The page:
Back in 2009, I remember explaining that social networks were an amazing way for brands to create long-term relationships and that they were the new marketing platforms.
By marketing platforms, I mean tools that have somehow become compulsory for brands to be active on, or at least to explore, in order to follow consumers’ usage. Six years later, things have changed dramatically.
First, social networks have become mostly advertising platforms with a decreasing organic reach. Next, usage has changed with the arrival of Vine, Snapchat, What’s App and Viber.
Also, social network platforms now have to compete globally. Asia has developed very specific and rich messenger platforms such as Wechat or Line (and Snapchat has been bought by Alibaba).
In the UK messaging apps, coupled with social networking, represented up to 37% of total daily time spent on apps in 2014. Moreover, Japan, Africa, India and China have shown us the way to a mobile-first world where mobile is used for everything including payment.
Desktop will soon be dead (except for in the office and for specific use) and mobile will be first. In fact, both places and tools have changed, which leads us to a new era of marketing platforms.
Looking at this evolution, it is easy to imagine how messenger apps and digital wallets will revolutionise the customer experience and therefore marketing. If you believe that messenger apps are made to only have private conversations, or that digital wallets only enable you to pay, think again!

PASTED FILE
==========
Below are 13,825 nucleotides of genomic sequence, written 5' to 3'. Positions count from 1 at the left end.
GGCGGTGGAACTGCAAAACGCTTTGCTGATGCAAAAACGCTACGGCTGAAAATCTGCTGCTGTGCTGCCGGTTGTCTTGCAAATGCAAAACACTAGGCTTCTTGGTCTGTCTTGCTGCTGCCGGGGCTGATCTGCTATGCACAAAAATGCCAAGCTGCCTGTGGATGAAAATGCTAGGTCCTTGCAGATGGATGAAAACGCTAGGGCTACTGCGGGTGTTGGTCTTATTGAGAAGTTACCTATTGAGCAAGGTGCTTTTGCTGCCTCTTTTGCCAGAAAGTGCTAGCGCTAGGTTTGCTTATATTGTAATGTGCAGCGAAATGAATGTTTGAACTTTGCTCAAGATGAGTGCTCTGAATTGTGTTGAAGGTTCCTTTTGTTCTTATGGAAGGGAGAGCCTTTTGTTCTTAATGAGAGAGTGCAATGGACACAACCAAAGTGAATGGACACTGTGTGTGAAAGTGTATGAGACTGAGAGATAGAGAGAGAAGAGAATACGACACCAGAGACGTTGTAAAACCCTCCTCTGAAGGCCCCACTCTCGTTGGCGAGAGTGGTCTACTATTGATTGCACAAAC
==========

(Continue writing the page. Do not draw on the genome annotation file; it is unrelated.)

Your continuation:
Don’t get me wrong. Payment has a huge impact on customer knowledge. Until now, we knew that banks were the companies that knew you best, because they can track where you are and what you’ve bought. Now mix this information with your social graph, add relevant services and use this to serve targeted advertising. As no one has yet cracked the advertising business on mobile, it’s easy to understand why GAFA, Microsoft and Paypal are battling it out. This will no doubt have a huge impact on marketers, so you’ve got to be prepared. Now, let’s dive deep and see how the market is changing.
Messenger Apps Are The New Face Of Social
Back in July 2014, Forrester published a report “Messenger apps: the new face of social”. As pointed out by Forrester expert Thomas Husson, “Messaging platforms deliver the three things that determine digital platform power: frequent interactions, emotional connection and convenience". Facebook has proven them right with its announcements about Messenger at the F8 conference.
A messenger app is not only a free way to communicate, it is mobile’s Trojan horse. It serves as a content portal and provides one-to-one interaction with friends and “fans”.
Messenger apps can access people’s address books and their photos. They go everywhere with you, as an icon on your smartphone. This means that they can reproduce your social graph and potentially know you much better than any other available tools.
But this is a touchy subject, because messenger apps are based on private mobile conversations, which are very intimate and therefore delicate to work with. Brands won’t be able to send directly advertising through these networks.
Improving The Customer Experience Of Messaging
As said earlier, the marketing of these services is mostly focused on improving the customer experience. Wechat took the lead and clearly morphed into a digital platform. So did Line, to a certain extent. Wechat connects the dots between media, commerce, payment and social capabilities. In cities like Paris, with many Chinese tourists, brands that don’t accept payment with Wechat seem totally outdated. Imagine Western tourists getting their Visa cards refused!